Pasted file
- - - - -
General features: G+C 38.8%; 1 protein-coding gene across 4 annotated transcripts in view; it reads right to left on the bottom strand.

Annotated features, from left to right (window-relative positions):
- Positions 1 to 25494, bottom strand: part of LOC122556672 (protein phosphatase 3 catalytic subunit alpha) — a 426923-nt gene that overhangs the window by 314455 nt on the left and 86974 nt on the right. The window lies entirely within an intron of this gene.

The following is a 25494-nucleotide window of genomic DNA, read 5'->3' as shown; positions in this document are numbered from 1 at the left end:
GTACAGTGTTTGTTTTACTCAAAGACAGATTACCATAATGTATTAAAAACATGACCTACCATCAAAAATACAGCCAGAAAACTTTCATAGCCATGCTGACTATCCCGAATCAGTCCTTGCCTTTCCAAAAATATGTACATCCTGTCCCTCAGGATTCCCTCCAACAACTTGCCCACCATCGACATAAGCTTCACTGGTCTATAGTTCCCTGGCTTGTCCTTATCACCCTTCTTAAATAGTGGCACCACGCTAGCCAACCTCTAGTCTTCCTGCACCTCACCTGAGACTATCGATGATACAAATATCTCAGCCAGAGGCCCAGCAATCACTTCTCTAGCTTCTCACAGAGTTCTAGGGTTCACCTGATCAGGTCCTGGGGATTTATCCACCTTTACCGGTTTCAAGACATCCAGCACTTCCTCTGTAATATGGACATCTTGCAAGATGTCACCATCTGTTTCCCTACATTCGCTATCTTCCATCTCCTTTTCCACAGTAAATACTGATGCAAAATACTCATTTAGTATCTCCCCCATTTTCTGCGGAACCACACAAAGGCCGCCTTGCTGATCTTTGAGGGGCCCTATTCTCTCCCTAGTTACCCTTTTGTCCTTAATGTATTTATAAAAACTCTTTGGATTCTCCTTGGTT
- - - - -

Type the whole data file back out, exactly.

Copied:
General features: G+C 38.8%; 1 protein-coding gene across 4 annotated transcripts in view; it reads right to left on the bottom strand.

Annotated features, from left to right (window-relative positions):
- Positions 1 to 25494, bottom strand: part of LOC122556672 (protein phosphatase 3 catalytic subunit alpha) — a 426923-nt gene that overhangs the window by 314455 nt on the left and 86974 nt on the right. The window lies entirely within an intron of this gene.

The following is a 25494-nucleotide window of genomic DNA, read 5'->3' as shown; positions in this document are numbered from 1 at the left end:
GTACAGTGTTTGTTTTACTCAAAGACAGATTACCATAATGTATTAAAAACATGACCTACCATCAAAAATACAGCCAGAAAACTTTCATAGCCATGCTGACTATCCCGAATCAGTCCTTGCCTTTCCAAAAATATGTACATCCTGTCCCTCAGGATTCCCTCCAACAACTTGCCCACCATCGACATAAGCTTCACTGGTCTATAGTTCCCTGGCTTGTCCTTATCACCCTTCTTAAATAGTGGCACCACGCTAGCCAACCTCTAGTCTTCCTGCACCTCACCTGAGACTATCGATGATACAAATATCTCAGCCAGAGGCCCAGCAATCACTTCTCTAGCTTCTCACAGAGTTCTAGGGTTCACCTGATCAGGTCCTGGGGATTTATCCACCTTTACCGGTTTCAAGACATCCAGCACTTCCTCTGTAATATGGACATCTTGCAAGATGTCACCATCTGTTTCCCTACATTCGCTATCTTCCATCTCCTTTTCCACAGTAAATACTGATGCAAAATACTCATTTAGTATCTCCCCCATTTTCTGCGGAACCACACAAAGGCCGCCTTGCTGATCTTTGAGGGGCCCTATTCTCTCCCTAGTTACCCTTTTGTCCTTAATGTATTTATAAAAACTCTTTGGATTCTCCTTGGTT